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module Cmdliner

: sig

Declarative definition of command line interfaces.

Cmdliner provides a simple and compositional mechanism to convert command line arguments to OCaml values and pass them to your functions. The module automatically handles syntax errors, help messages and UNIX man page generation. It supports programs with single or multiple commands (like darcs or git) and respect most of the POSIX and GNU conventions.

Consult the basics, details about the supported command line syntax and examples of use. Open the module to use it, it defines only three modules in your scope.

Release 0.9.6 - Daniel B├╝nzli <daniel.buenzl i@erratique.ch>

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Interface

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module Manpage : sig

Man page specification.

Man page generation is automatically handled by Cmdliner. The [root:block] type is used to define a man page's content.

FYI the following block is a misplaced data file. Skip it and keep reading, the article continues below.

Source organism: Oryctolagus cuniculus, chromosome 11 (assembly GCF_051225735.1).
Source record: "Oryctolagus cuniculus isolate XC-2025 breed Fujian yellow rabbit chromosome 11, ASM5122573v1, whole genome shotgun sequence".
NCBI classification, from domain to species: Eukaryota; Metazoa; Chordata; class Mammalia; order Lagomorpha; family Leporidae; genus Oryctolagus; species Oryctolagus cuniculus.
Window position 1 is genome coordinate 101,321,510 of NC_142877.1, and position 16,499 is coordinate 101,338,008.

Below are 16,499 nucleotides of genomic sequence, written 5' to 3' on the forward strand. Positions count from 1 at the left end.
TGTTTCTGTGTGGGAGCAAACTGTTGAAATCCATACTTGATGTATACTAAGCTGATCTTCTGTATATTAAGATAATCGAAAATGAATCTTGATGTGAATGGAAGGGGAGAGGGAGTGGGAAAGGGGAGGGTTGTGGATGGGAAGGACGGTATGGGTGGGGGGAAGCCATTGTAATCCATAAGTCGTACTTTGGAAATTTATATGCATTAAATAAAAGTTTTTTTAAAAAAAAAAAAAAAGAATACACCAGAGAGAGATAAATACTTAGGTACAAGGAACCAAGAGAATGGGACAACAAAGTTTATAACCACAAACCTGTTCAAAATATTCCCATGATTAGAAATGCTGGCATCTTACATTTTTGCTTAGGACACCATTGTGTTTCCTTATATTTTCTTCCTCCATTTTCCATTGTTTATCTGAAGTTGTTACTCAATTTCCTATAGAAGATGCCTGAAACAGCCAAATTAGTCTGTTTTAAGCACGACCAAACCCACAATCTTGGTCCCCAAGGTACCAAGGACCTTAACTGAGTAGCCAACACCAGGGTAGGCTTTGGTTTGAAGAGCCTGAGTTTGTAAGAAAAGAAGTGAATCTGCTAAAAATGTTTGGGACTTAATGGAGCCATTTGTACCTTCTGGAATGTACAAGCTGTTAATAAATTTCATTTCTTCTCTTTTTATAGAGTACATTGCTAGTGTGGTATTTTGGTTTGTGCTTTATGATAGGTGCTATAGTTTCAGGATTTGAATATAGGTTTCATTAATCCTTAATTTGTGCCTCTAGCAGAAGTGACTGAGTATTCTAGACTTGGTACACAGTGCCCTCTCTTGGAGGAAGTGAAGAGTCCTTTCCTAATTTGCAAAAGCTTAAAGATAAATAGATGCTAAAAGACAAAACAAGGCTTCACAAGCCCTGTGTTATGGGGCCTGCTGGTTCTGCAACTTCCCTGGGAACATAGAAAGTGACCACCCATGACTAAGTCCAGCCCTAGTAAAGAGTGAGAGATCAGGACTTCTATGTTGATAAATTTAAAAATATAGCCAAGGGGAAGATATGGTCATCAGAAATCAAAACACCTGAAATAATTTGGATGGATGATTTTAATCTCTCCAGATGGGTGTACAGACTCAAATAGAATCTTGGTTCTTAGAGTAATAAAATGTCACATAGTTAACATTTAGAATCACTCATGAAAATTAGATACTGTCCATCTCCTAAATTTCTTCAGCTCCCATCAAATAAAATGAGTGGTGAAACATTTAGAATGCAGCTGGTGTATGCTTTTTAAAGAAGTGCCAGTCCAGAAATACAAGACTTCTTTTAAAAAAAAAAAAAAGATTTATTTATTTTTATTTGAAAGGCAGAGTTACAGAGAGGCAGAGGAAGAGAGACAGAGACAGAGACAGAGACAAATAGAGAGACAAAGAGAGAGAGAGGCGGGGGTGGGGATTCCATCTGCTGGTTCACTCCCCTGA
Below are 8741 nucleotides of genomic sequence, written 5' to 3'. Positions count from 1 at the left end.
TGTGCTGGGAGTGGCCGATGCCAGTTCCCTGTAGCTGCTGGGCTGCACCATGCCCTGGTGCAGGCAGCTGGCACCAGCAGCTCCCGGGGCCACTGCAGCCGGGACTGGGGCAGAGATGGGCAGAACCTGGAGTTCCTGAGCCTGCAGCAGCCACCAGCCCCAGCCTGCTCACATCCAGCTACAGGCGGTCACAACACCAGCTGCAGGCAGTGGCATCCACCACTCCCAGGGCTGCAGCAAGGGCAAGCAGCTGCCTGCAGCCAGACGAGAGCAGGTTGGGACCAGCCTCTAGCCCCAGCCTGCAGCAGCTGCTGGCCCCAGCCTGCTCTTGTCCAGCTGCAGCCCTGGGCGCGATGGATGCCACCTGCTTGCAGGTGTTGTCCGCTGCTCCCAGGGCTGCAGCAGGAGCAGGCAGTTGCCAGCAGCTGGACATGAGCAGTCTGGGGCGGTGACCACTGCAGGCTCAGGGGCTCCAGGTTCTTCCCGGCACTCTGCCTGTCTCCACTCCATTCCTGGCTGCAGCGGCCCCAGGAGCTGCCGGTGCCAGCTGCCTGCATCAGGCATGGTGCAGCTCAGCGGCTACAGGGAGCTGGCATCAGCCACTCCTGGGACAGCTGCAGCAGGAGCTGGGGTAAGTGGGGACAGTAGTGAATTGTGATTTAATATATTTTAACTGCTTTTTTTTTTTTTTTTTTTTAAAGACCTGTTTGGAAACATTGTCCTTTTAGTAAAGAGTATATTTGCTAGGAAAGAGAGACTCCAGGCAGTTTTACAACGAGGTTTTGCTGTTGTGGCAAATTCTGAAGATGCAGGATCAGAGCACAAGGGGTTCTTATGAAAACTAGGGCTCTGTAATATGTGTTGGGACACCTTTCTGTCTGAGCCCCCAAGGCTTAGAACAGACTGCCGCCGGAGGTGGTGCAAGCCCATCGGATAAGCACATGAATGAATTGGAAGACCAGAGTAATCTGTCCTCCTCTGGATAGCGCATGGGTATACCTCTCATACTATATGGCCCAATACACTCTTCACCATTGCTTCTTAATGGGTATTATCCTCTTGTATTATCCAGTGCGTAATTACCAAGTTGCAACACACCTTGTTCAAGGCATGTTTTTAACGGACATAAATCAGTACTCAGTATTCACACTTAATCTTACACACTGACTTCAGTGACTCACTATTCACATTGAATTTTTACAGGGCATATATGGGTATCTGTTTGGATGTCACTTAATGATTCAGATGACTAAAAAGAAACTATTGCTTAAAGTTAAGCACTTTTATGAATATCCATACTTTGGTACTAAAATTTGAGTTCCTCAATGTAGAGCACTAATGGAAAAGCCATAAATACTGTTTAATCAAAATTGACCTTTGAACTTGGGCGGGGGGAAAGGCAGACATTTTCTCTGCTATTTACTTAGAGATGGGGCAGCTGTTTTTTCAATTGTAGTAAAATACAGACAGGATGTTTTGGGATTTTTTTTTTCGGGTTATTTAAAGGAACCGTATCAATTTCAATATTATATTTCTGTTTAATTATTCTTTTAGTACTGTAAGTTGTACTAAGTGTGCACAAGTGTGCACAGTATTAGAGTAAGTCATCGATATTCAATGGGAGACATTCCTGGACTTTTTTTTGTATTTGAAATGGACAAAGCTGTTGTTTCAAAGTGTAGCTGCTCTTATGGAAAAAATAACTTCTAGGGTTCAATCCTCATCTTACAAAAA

The [root:print] function can be useful if the client wants to define other man pages (e.g. to implement a help command).

Man pages

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type block = [
| `S of string
| `P of string
| `I of string * string
| `Noblank
]

The type for a block of man page text.

  • `S s introduces a new section s.
  • `P t is a new paragraph with text t.
  • `I (l,t) is an indented paragraph with label l and text t.
  • `Noblank suppresses the blank line introduced between two blocks.

In text strings t, whitespace and newlines are not significant and are all collapsed to a single space. In labels l and text strings t, the syntax "$(i,italic text)" and "$(b,bold text)" can be used to respectively produce italic and bold text.

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type title = string * int * string * string * string